The New York Times: In six hours of meetings, at two dinners and during a stilted 30-minute news conference in which President Hu Jintao did not allow questions, President Obama was confronted, on his first visit, with a fast-rising China more willing to say no to the United States. On topics like Iran (Mr. Hu did not publicly discuss the possibility of sanctions), China's currency (he made no nod toward changing its value) and human rights (a joint statement bluntly acknowledged that the two countries "have differences"), China held firm against most American demands."
The Washington Post adds, "President Obama has emerged from his first trip to China with no big breakthroughs on important issues, such as Iran's nuclear program or China's currency. Yet after two days of talks with the United States' biggest creditor, the administration asserted that relations between the two countries are at 'an all-time high.'"
"A must-see for presidents from President Richard Nixon on, the Great Wall was one of Obama's major sightseeing stops during his diplomatic tour of Asia. He later traveled to Seoul, South Korea, the final stop of his eight-day trip," the AP writes. Dressed in a winter jacket against a biting wind at the Great Wall, Obama led a knot of people for a half-hour jaunt up the crenelated wall toward a watchtower, a restored section originally built 500 years ago."
The president has arrived in South Korea, and the Washington Post previews his agenda in Seoul. "President Obama, who arrived here Wednesday night on the final stop of his East Asia tour, will grapple with two longstanding U.S. concerns on the Korean Peninsula, one in the nuclear-armed North and the other here in the trade-dependent South."
Meanwhile, Secretary of State Clinton has arrived in Afghanistan for Karzai's inauguration. Per NBC's Sue Kroll, she was greeted by U.S. Ambassador to Afghanistan Karl Eikenberry, Gen. Stanley McChrystal, Envoy Richard Holbrooke, and Deputy US Ambassador Frank Riccardione.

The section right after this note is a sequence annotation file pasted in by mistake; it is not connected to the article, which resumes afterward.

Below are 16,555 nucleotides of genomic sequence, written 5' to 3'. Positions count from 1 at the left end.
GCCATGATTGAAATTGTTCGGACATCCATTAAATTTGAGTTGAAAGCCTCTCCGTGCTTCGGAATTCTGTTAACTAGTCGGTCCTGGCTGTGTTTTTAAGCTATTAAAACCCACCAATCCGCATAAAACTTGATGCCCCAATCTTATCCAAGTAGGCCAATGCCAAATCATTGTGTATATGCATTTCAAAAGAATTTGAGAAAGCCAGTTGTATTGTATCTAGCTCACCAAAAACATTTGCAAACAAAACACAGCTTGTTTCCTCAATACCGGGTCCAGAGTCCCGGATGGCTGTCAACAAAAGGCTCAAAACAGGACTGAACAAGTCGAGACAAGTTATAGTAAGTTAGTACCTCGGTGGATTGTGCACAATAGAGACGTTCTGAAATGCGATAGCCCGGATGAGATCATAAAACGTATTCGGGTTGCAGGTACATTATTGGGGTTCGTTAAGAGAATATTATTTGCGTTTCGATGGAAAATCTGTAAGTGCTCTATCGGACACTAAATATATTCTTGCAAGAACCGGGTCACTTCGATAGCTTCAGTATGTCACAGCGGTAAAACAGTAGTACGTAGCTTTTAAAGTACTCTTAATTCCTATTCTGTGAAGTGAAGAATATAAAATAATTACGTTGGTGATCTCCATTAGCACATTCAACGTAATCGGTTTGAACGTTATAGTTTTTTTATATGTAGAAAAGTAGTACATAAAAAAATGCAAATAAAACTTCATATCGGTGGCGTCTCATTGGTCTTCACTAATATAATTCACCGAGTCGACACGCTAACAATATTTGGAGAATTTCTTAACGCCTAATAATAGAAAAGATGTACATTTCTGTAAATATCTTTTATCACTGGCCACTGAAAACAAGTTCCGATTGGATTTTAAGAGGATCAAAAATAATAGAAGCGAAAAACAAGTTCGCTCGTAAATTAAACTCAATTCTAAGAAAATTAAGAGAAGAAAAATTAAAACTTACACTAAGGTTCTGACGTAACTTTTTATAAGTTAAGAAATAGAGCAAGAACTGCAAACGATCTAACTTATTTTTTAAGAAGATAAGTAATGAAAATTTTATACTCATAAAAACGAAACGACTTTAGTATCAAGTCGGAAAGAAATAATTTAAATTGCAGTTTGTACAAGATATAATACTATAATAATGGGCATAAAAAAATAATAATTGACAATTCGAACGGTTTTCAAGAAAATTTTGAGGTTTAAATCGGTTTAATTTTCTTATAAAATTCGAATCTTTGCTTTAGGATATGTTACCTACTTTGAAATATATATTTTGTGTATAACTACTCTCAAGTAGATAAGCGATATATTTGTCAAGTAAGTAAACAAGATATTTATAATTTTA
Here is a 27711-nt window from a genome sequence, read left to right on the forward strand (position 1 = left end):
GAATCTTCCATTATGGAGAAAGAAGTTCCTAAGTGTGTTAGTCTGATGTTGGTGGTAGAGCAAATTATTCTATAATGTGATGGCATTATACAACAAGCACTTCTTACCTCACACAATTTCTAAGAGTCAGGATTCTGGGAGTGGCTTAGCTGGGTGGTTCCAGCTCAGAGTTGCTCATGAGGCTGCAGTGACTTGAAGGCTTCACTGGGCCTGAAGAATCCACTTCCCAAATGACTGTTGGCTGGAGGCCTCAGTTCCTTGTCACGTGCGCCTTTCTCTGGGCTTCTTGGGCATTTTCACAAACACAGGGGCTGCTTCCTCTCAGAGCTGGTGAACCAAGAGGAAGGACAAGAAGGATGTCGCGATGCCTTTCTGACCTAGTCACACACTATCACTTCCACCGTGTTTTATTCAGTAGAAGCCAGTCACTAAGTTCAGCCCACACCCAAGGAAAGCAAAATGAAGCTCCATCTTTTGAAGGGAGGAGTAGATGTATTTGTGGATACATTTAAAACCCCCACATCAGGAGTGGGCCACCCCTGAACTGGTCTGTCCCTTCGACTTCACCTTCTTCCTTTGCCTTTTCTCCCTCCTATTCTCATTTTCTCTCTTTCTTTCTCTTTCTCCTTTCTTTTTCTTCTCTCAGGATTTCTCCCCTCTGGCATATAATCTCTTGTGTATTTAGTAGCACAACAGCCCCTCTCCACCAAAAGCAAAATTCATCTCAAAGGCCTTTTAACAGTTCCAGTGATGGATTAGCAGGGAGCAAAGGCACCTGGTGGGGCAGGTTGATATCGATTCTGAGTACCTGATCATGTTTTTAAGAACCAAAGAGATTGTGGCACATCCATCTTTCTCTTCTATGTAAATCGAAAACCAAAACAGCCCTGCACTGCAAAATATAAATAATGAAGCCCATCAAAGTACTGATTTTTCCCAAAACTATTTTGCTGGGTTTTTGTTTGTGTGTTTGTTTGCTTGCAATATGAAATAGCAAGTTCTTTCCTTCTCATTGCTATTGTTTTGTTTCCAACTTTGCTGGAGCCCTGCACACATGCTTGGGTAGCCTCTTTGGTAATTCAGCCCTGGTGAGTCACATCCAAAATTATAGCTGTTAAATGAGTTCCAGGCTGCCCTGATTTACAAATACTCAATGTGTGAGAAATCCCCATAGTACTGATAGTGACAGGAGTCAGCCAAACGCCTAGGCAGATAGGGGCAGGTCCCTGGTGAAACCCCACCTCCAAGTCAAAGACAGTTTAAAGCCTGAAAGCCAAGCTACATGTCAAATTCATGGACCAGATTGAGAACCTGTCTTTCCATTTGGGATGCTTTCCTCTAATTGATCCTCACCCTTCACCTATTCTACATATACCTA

A new Quinnipiac poll has Obama's job approval at 48%, the first time he has dropped below 50% in the Q-Poll.
"There were no goofs, gaffes or slips of the tongue of the kind that have gotten Biden in trouble during his career," the New York Daily News writes of the vice president's appearance on Jon Stewart's show last night. "Instead, the vice president was mostly vice presidential. Smiling often and clearly at ease, Biden, led by Stewart's questions, focused on defending the Obama administration's ambitious policies from resuscitating the economy to health care reform."
Efforts in Congress to cap credit-card interest rates are faltering because of opposition from Democrats and a lack of specific support from the White House, despite growing consumer outrage over a rush by banks to impose rates as high as 30 percent," the Boston Globe says. During the 2008 presidential campaign, Barack Obama vowed to back a strict limit on credit-card interest rates. But the White House is not yet behind any particular plan this year. While Obama has chastised credit-card companies, his spokeswoman declined to say this week how he planned to follow through on his campaign pledge… Vice President Joe Biden, whose home state of Delaware is headquarters to many credit-card companies, did not respond to requests for comment."